8. The method as claimed in claim 1, wherein, for the extraction, as organic solvent, use is made of polar protic solvents.
9. The method as claimed in claim 8, wherein the polar protic solvents are selected from the group consisting of of methanol, ethanol, 1-propanol, 2-propanol (isopropanol), butanol, pentanol, hexanol, DMSO and mixtures thereof.
10. The method as claimed claim 1, wherein the extraction of carotenoids and sudan is enhanced by a polar apotic solvent.
11. The method as claimed in claim 10 wherein the polar apotic solvent is DMSO.
12. The method as claimed in claim 1, wherein prior to final detection the extracted components are enriched by means of a chromatographic method and accompanying substances such as oxidative sensible ingredients, such as carotenoids, which interfere with the final analysis, are destroyed by treatment with an oxidizer.
13. The method as claimed in claim 10, wherein the oxidizer is a peroxy compound, preferably an inorganic peroxide, such as H2O2, K2S2O8 or an organic peroxide such as benzoyl peroxide.
14. The method as claimed in claim 1, where the oxidative destruction of carotenoids is enhanced by UV light.
15. The method as claimed in claim 1, wherein the extracted substances are analyzed spectrometrically, in particular colorimetrically, preferably fluorimetrically.
16. The use of the method as claimed in claim 1, for the detection of dyes in foods and feeds, preferably in in eggs or egg-containing products.
17. An analytical unit for carrying out the method as claimed in claim 1, consisting of a pretreatment kit and an extraction kit, wherein both kits contain one each of a solvent and/or solvent mixture of the above-defined type which is dependent on the biological material and the substance to be analyzed.
 The present invention relates to a method for the analysis of
fat-soluble components, in particular dyes, from biological materials, in
particular lipid and pigment rich foodstuffs, having an enrichment of the
components and subsequent analysis. The method comprises a combination of
extraction,separation and destruction steps and a subsequent analysis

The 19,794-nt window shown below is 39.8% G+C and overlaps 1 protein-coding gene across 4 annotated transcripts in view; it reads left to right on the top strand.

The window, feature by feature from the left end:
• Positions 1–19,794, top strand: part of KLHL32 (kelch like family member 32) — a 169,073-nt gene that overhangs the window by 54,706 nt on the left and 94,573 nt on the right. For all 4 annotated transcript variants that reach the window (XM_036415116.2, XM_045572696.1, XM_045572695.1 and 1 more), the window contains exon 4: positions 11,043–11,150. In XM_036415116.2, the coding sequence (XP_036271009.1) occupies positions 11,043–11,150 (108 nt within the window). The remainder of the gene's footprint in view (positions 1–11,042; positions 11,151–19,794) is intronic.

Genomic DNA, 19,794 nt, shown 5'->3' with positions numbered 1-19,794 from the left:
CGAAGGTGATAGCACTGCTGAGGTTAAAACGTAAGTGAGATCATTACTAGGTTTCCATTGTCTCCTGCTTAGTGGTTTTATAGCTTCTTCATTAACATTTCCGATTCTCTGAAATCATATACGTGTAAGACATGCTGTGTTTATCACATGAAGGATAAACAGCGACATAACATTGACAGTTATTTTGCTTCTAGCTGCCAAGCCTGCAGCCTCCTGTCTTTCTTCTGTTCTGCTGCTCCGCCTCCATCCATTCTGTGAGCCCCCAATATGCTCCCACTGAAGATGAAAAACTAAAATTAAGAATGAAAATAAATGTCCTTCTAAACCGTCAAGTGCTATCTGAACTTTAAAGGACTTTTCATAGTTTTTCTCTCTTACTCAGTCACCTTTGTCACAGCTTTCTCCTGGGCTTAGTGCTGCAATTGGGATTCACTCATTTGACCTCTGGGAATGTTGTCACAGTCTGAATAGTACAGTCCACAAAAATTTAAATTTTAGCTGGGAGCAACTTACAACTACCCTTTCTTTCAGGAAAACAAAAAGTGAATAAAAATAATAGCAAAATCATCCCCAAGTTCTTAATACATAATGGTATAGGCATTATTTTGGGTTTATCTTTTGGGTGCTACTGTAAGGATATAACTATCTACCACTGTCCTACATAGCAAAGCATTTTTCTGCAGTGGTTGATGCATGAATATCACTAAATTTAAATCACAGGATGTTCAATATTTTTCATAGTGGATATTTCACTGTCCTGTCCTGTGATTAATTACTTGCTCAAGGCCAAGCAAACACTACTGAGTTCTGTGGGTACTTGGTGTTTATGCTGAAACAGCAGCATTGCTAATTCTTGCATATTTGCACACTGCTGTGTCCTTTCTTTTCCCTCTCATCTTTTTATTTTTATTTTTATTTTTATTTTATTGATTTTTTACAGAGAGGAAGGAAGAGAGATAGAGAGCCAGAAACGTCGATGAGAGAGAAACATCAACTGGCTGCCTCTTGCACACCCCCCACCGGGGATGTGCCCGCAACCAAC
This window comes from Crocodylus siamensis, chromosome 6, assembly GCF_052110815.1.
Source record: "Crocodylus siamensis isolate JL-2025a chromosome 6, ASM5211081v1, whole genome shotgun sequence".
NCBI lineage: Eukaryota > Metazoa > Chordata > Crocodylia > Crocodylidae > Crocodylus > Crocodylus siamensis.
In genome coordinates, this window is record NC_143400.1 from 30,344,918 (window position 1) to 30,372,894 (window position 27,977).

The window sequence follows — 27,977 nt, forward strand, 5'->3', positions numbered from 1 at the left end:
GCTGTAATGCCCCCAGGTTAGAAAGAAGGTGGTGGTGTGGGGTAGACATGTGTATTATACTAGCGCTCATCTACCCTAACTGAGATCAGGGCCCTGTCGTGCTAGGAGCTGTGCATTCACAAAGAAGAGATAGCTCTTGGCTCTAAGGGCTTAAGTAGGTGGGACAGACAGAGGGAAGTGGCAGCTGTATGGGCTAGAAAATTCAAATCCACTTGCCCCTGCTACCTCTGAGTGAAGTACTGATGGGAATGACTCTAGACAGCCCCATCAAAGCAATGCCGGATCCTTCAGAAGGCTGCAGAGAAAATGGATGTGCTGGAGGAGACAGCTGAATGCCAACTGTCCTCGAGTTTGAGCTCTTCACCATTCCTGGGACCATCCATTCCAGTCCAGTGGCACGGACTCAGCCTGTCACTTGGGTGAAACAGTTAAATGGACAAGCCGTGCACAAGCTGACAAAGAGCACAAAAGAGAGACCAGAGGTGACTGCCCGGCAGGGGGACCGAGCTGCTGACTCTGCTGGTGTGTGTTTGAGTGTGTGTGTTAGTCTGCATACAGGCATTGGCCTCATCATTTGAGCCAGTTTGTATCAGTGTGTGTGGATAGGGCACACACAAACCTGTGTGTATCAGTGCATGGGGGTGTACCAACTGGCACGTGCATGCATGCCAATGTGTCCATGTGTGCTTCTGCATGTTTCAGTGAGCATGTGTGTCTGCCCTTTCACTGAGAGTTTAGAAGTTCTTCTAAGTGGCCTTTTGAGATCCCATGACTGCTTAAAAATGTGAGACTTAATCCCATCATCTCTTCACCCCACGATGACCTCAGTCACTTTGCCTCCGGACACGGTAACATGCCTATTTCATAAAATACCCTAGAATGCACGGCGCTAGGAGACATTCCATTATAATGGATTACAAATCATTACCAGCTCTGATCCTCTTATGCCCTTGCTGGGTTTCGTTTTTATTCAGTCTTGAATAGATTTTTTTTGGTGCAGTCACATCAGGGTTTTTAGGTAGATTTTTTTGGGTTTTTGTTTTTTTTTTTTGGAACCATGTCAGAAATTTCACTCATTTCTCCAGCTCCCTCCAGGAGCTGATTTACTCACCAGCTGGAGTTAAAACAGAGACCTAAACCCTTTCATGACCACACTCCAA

The invention further relates to an analytical kit and analytical equipment for carrying out the method.
 The method according to the invention is composed of a plurality of steps. The critical steps which are essential and characterize the invention are:  1. Pre-treatment of the sample to remove lipids.  2. Extracting the dyes into an extraction mixture by a specific solvent or solvent mixture.  3. Destruction of the oxidative sensible ingredients such as carotenoids prior to the final detection and quantification by eye or by optical enhancement.
 In the foreground of the invention are the dissolution of the complex compound between the fat-soluble components and the biological matrix, provision of analytical kits and the use of the method for determining the substances which are hereinafter also called components in food and feeds.
 Fat-soluble components which come into consideration for the detection method according to the invention are dyes. Natural and synthetic dyes are used for dyeing products of varying application. They serve for imparting certain optical quality features. Biological materials which can be dyed are egg yolks and egg products, spices, spice mixtures and spice preparations in solid pasty or liquid form, meat and meat products, fish and fish products, fruit and vegetable juices and/or preparations and also butter or other milk products. The dyeing of biological materials which are used for human consumption can be introduced either via the feed or in the processing.